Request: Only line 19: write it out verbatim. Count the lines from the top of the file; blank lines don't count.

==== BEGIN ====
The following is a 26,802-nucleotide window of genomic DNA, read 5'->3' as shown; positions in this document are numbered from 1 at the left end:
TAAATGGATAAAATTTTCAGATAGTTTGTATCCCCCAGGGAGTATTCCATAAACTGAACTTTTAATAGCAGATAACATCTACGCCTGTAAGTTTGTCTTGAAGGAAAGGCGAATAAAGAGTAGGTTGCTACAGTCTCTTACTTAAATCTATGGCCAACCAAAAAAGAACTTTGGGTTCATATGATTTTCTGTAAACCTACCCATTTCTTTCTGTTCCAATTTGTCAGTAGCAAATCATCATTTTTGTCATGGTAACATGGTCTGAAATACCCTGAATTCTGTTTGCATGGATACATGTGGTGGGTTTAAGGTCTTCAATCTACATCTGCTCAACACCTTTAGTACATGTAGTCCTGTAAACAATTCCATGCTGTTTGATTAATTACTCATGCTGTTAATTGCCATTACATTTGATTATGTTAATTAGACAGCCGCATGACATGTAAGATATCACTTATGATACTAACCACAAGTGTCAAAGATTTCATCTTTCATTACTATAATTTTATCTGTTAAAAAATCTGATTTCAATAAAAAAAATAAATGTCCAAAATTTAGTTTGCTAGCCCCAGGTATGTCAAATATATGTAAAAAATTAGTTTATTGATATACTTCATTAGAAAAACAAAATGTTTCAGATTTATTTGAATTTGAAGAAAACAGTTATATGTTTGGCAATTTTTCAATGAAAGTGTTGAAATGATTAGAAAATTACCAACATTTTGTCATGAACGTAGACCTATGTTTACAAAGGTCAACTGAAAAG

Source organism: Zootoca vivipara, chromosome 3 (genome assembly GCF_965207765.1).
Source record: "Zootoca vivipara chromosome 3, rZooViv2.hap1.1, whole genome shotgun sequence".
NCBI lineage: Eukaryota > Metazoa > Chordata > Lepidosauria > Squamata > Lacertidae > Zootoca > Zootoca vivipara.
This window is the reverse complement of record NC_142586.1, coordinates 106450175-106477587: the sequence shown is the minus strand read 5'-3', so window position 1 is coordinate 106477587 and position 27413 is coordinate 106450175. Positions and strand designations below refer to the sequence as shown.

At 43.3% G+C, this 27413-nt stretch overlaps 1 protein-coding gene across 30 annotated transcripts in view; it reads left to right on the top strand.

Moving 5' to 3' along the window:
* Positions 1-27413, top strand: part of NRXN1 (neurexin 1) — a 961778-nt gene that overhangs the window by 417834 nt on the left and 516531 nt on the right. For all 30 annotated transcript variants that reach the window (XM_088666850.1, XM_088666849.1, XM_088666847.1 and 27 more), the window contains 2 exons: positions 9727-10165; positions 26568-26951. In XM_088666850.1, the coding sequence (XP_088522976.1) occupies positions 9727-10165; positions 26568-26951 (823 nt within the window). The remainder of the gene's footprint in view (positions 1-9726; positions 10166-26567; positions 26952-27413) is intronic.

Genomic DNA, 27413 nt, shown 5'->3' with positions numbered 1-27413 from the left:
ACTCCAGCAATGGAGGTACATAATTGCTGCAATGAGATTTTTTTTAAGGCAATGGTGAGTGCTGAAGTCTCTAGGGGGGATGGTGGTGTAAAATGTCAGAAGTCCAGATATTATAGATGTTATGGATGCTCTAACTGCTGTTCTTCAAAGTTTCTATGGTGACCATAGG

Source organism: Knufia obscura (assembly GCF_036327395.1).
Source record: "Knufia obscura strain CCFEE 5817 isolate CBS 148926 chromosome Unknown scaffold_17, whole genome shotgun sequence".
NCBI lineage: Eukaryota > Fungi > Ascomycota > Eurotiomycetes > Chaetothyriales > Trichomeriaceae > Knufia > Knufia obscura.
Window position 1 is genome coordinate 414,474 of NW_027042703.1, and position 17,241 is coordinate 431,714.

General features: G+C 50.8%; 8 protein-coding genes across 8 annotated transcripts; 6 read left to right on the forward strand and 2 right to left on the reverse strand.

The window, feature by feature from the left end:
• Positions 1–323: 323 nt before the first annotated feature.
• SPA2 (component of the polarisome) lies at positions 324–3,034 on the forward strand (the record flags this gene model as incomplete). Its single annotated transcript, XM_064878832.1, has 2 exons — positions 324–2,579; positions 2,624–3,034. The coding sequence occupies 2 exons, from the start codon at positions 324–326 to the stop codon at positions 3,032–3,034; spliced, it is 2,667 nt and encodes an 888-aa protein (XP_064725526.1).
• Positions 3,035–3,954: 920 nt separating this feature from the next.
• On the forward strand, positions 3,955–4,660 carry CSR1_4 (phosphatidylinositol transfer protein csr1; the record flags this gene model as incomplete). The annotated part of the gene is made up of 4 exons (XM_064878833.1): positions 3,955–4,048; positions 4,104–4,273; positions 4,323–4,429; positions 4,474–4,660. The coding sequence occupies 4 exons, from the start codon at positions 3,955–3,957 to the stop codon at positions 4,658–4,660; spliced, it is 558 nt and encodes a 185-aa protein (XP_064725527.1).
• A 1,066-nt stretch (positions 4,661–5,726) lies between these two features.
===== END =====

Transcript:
• SPA2 (component of the polarisome) lies at positions 324–3,034 on the forward strand (the record flags this gene model as incomplete). Its single annotated transcript, XM_064878832.1, has 2 exons — positions 324–2,579; positions 2,624–3,034. The coding sequence occupies 2 exons, from the start codon at positions 324–326 to the stop codon at positions 3,032–3,034; spliced, it is 2,667 nt and encodes an 888-aa protein (XP_064725526.1).